Here is their summary which makes some very valid points that should appeal to those who don't want public funding of the arts, along with those who love the arts and want to see them succeed:
People who oppose Soviet-style collective farms, government subsidies to agriculture or public ownership of grocery stores because they want the provision of food to be a private matter in the marketplace are generally not dismissed as uncivilized or uncaring. But people who oppose government funding of the arts are frequently accused of being heartless or uncultured, says Lawrence Reed, president of the Foundation for Economic Education.
The fact that the arts are wildly buffeted by political winds is actually a powerful case against government funding. Art is too important to depend on politicians, too critical to be undermined by politicization. Furthermore, expecting government to pay the bill for it is a cop-out, a serious erosion of personal responsibility and respect for private property.
What multiplier?* Virtually every interest group with a claim on the treasury argues that spending for its projects produces some magical "multiplier" effect.
* Routing other people's money through the government alchemy machine is supposed to somehow magnify national wealth and income, while leaving it in the pockets of those who earned it is somehow a drag.
* Those "studies" that purport to show X return on Y amount of government investment in the arts are generally a laughingstock among economists -- the numbers are often cooked and are almost never put alongside competing uses of public money for comparison.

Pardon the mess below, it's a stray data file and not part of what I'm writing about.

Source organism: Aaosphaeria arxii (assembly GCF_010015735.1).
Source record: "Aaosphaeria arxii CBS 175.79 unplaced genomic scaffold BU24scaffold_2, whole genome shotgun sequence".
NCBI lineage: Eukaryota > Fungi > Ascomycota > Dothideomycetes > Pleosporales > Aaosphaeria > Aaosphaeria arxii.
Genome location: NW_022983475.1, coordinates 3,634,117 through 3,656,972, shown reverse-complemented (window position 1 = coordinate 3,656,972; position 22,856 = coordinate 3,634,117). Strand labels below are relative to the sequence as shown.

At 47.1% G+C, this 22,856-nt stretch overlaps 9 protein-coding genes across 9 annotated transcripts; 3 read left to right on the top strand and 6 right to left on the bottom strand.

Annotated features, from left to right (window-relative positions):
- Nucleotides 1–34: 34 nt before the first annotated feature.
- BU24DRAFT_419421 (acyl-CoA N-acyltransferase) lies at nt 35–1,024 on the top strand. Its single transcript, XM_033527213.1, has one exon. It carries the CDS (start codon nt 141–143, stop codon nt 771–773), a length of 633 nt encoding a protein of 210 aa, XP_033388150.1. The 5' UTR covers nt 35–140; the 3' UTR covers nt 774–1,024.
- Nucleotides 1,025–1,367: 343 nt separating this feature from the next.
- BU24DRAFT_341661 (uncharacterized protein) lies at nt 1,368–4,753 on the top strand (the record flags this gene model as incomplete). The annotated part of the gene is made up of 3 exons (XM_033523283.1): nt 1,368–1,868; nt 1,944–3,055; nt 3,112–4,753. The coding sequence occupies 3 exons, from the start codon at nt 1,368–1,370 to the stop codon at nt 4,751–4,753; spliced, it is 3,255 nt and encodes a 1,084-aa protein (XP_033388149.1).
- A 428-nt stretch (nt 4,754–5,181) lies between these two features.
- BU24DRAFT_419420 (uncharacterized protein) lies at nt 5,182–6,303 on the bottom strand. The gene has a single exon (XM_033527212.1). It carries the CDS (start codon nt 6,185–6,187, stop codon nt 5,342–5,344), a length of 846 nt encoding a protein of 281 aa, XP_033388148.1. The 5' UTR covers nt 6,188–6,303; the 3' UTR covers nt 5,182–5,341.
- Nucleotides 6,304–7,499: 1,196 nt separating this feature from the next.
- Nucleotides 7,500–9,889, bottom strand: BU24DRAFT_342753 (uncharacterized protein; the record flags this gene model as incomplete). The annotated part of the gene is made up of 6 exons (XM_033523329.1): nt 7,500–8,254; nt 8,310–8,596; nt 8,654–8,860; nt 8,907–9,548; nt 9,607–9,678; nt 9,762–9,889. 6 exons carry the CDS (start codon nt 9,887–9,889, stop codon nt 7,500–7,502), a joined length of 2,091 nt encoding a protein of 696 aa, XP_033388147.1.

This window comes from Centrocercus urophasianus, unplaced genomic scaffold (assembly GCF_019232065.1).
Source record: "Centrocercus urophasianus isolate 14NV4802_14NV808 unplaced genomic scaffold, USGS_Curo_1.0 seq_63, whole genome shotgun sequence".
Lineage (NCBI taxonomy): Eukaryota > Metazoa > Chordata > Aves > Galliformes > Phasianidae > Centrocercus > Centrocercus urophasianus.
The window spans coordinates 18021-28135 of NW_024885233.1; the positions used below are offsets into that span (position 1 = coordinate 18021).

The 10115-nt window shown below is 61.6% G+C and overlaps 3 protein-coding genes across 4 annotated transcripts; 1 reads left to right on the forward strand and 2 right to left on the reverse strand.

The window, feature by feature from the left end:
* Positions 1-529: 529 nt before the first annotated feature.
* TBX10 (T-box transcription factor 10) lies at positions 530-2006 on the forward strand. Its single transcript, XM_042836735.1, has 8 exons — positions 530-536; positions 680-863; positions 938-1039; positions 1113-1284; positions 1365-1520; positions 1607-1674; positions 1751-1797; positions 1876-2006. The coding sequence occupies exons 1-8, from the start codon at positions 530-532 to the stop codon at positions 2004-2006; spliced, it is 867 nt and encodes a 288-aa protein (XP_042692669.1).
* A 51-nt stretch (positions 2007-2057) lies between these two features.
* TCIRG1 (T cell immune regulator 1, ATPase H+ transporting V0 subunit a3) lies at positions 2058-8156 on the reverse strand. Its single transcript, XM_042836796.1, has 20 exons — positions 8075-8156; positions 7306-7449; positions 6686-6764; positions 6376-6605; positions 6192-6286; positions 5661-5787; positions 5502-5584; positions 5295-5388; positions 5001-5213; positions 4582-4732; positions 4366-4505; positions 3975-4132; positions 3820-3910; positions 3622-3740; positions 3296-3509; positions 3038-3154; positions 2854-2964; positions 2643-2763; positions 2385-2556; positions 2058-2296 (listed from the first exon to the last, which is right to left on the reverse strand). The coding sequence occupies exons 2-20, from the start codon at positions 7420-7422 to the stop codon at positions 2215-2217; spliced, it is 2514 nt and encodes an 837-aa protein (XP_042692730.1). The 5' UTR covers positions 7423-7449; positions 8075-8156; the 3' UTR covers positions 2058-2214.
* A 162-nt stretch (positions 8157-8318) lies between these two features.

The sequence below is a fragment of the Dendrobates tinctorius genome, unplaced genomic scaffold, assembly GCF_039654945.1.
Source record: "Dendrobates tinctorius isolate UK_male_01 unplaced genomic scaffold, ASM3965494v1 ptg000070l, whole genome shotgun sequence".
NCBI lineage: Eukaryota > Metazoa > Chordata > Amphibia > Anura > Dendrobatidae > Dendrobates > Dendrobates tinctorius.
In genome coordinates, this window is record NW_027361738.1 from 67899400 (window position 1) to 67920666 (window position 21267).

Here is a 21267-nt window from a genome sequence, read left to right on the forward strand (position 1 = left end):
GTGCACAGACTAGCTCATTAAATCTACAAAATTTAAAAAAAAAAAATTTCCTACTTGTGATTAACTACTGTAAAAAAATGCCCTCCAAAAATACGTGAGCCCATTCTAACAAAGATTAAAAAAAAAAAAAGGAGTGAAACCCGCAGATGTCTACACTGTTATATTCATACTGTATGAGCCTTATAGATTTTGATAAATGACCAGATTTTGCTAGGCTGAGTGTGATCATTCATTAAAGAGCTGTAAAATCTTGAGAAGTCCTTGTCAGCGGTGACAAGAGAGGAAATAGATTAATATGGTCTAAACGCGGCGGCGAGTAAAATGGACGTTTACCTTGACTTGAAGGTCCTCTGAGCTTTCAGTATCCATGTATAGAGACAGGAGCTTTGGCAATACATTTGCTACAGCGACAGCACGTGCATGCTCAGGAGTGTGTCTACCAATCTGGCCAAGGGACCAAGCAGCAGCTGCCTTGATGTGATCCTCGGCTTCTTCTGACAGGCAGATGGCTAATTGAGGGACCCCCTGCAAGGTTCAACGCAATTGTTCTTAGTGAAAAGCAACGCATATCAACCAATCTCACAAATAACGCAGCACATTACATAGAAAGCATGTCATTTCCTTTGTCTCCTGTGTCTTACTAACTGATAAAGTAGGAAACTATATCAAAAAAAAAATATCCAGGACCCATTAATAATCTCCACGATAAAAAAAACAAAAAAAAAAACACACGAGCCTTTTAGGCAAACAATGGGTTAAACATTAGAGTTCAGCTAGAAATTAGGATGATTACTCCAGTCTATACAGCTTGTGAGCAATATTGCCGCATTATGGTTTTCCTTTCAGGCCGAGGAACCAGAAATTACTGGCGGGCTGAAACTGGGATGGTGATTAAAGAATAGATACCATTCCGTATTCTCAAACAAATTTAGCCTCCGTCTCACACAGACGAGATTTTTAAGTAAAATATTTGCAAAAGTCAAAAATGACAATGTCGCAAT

Meaningful money.* Those of us who wish to nurture the arts privately stress other, far more important values..
* Money that comes voluntarily from the heart is much more meaningful than money that comes at gunpoint
What's important.* Art is just about everything to some people, especially those whose living derives from it.
* But as adults we have to resist the temptation to think that what we are individually doing is somehow the greatest thing since sliced bread and that therefore it must receive more than what people willingly give it.
Reed also asks some great 'what if' questions - questions we should always when others tell us we need to spend tax dollars on arts or zoos or a myriad of other things:
What if, for instance, “public investment” simply displaces a certain amount of private investment? (Arts subsidy advocates never raise this issue, but I know that I personally am far less likely to make a charitable contribution to something I know is on the dole than to something I know rests on the good hearts of willing givers). What if “public investment” brings with it some baggage like political manipulation that over time erodes the integrity of the recipient institutions? How does that fit into the equation? What if I, as a taxpayer who earned the dollars in the first place, could keep what the government would otherwise spend on the arts and invest it in my kid’s college education and end up getting twice the return on my money that the government would ever get on the arts?
In the end, Reed's conclusion is what a lot of *feel* and believe:
Lots of things are important in life. Spare us the sanctimonious and self-serving nonsense about taking other people’s money for the art you happen to think they should pay for.
I'll support the art I like - and you can do the same!